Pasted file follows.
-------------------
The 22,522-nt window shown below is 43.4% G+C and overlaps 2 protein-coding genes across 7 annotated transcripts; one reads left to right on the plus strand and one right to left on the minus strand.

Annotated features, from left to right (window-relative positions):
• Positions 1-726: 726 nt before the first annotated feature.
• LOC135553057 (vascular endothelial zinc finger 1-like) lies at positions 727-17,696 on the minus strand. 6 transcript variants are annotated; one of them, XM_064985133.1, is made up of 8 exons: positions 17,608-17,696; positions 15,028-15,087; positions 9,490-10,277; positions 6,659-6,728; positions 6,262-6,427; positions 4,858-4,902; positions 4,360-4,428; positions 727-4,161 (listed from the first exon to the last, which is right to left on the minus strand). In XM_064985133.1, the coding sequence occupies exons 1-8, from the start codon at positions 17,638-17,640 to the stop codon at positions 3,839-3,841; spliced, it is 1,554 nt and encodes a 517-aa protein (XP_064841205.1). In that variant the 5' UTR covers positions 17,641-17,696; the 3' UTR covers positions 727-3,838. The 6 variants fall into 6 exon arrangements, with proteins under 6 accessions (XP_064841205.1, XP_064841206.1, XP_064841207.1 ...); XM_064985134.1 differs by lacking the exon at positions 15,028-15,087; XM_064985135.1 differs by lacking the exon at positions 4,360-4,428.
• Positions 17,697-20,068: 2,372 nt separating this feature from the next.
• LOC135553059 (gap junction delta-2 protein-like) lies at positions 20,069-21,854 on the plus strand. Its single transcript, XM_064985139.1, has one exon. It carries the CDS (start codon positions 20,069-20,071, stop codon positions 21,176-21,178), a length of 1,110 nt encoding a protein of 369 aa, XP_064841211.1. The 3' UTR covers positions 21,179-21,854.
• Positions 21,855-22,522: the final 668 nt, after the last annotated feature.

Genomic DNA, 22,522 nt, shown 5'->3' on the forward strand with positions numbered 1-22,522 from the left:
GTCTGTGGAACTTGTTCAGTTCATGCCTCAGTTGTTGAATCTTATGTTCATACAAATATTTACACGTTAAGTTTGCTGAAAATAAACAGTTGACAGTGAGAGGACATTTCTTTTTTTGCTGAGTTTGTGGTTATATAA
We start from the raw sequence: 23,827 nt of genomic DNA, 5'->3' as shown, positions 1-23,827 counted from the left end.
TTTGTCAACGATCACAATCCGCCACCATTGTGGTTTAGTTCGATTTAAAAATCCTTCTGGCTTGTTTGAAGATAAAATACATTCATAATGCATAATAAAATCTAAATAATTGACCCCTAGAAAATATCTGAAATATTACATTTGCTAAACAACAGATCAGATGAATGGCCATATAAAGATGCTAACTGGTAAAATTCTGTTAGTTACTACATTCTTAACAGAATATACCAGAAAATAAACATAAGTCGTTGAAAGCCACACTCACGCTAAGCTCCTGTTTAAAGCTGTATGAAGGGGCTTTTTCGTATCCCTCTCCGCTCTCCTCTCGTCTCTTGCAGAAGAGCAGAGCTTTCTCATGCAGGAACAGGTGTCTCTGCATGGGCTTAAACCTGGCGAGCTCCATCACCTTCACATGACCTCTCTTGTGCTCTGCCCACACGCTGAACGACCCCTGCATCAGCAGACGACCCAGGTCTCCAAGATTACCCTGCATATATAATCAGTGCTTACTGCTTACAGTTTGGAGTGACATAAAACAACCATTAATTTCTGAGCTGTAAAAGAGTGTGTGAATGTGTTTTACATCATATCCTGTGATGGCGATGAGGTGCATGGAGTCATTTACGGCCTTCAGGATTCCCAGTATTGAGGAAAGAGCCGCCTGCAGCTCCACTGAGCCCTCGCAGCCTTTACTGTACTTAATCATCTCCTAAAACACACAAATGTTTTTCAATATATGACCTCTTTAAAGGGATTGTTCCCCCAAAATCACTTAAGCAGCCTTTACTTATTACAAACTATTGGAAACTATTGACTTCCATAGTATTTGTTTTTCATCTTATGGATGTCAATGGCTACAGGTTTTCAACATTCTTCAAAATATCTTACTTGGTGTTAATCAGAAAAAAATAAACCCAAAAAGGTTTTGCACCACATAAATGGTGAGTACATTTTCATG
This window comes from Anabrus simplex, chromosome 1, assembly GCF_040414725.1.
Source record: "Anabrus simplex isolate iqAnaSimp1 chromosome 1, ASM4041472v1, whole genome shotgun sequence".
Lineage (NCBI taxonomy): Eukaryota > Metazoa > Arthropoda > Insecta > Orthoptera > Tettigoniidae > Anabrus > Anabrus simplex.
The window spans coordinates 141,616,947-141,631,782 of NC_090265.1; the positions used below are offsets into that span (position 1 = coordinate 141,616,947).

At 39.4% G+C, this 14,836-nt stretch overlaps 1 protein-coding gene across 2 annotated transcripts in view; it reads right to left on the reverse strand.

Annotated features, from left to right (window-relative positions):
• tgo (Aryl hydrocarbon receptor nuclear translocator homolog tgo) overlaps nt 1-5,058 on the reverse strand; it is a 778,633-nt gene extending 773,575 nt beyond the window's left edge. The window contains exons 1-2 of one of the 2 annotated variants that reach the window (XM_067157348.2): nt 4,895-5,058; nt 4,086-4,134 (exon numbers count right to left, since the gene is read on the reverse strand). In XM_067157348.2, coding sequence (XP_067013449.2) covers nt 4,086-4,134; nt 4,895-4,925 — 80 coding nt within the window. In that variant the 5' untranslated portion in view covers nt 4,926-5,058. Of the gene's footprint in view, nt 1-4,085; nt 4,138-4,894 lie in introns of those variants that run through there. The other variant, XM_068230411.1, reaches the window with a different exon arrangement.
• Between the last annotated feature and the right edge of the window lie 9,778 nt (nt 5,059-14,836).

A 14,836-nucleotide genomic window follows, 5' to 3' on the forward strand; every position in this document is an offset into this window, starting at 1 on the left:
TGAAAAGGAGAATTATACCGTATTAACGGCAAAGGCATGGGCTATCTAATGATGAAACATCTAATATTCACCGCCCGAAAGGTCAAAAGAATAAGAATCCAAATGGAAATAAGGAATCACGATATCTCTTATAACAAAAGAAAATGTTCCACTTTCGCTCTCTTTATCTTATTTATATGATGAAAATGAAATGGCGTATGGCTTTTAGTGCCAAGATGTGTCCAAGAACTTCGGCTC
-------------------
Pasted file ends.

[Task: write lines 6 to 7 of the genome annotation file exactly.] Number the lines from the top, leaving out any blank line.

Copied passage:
• LOC135553059 (gap junction delta-2 protein-like) lies at positions 20,069-21,854 on the plus strand. Its single transcript, XM_064985139.1, has one exon. It carries the CDS (start codon positions 20,069-20,071, stop codon positions 21,176-21,178), a length of 1,110 nt encoding a protein of 369 aa, XP_064841211.1. The 3' UTR covers positions 21,179-21,854.
• Positions 21,855-22,522: the final 668 nt, after the last annotated feature.